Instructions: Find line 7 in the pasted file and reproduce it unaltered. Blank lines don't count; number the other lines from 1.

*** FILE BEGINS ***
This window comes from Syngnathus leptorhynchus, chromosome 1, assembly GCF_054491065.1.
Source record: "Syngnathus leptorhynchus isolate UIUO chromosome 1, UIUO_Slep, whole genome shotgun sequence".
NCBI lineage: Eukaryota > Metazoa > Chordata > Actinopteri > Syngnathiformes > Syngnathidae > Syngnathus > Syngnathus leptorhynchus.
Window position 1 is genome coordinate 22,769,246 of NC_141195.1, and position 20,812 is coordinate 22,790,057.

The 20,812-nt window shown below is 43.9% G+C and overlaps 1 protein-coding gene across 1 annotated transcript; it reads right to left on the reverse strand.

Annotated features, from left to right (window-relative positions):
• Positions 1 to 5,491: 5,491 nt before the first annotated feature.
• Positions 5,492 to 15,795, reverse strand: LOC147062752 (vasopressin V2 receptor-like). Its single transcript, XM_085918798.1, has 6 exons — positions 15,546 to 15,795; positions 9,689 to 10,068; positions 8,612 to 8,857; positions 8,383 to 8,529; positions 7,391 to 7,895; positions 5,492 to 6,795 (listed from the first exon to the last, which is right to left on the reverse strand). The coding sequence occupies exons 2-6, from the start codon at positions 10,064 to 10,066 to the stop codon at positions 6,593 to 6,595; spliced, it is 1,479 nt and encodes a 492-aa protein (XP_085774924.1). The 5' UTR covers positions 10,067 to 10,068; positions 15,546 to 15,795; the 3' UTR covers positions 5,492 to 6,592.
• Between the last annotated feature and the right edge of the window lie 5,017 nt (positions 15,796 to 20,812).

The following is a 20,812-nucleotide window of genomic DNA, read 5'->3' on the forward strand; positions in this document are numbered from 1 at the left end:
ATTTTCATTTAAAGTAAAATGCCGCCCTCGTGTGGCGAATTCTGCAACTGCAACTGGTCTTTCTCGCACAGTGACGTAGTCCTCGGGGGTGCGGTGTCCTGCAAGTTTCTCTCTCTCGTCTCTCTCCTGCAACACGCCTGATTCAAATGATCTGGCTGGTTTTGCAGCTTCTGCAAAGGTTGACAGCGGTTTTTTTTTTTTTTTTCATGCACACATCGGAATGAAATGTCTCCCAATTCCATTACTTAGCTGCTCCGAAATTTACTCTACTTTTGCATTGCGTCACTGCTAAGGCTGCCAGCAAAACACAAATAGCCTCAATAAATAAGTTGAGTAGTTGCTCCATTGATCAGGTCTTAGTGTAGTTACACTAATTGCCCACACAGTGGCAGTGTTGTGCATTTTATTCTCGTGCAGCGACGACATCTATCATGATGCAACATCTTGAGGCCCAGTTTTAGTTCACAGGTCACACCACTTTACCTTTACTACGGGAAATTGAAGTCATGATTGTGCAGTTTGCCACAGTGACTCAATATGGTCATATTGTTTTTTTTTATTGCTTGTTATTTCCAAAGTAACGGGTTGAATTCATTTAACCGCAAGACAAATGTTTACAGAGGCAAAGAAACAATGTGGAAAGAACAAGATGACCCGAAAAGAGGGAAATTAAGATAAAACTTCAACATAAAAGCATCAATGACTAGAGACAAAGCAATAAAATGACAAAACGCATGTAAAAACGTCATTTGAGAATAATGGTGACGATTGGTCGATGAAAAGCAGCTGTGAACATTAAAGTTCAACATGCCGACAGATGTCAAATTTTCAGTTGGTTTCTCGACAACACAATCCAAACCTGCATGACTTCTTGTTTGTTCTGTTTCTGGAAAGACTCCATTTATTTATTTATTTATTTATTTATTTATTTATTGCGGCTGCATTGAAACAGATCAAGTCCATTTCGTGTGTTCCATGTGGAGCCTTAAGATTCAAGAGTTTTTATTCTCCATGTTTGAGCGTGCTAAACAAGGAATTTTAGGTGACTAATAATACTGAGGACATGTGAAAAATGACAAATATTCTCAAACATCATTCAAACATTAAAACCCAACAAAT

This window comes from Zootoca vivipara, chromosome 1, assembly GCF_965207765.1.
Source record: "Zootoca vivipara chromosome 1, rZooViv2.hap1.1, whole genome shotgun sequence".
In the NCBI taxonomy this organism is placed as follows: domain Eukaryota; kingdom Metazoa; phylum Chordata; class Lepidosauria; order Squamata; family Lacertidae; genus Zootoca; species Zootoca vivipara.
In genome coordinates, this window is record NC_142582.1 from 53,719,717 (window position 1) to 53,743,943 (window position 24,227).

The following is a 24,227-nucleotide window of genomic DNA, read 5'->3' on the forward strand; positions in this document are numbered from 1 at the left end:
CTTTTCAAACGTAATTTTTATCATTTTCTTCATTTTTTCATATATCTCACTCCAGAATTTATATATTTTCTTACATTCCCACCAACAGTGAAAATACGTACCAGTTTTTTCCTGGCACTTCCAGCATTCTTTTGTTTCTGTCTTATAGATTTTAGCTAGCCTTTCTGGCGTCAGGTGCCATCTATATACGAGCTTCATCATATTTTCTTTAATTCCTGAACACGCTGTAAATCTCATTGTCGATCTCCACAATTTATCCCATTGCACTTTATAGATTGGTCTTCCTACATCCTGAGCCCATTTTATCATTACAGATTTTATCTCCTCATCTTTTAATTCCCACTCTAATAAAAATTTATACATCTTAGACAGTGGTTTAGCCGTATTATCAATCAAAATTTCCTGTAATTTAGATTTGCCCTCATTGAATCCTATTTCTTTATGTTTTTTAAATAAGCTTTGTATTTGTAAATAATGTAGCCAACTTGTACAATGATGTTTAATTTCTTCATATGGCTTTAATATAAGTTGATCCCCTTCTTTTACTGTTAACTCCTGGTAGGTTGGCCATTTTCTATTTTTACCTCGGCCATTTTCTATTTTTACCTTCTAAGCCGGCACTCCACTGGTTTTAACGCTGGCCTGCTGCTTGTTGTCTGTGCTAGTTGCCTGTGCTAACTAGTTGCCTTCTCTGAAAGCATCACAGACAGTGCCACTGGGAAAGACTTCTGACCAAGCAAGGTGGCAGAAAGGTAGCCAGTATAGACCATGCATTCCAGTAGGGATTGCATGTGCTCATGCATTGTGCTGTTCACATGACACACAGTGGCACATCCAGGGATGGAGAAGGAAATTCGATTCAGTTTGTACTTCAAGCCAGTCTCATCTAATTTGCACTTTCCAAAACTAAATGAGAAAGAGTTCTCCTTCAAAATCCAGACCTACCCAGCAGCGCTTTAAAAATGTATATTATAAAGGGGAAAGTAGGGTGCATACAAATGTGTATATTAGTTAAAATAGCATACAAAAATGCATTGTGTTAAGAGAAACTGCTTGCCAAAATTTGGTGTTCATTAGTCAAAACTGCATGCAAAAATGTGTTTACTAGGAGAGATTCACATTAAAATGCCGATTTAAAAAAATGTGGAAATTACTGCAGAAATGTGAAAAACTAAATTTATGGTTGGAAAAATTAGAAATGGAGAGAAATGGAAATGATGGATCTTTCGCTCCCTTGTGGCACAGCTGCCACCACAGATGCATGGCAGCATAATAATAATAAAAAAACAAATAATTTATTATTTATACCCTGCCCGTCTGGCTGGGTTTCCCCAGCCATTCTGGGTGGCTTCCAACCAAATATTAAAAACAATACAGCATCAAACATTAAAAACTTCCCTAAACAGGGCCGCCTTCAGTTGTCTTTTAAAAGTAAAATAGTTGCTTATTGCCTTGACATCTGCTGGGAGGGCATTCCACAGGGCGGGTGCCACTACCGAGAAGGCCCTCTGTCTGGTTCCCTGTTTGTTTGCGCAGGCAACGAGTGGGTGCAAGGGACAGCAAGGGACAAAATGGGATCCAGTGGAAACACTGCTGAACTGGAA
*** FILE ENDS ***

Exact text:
• Positions 1 to 5,491: 5,491 nt before the first annotated feature.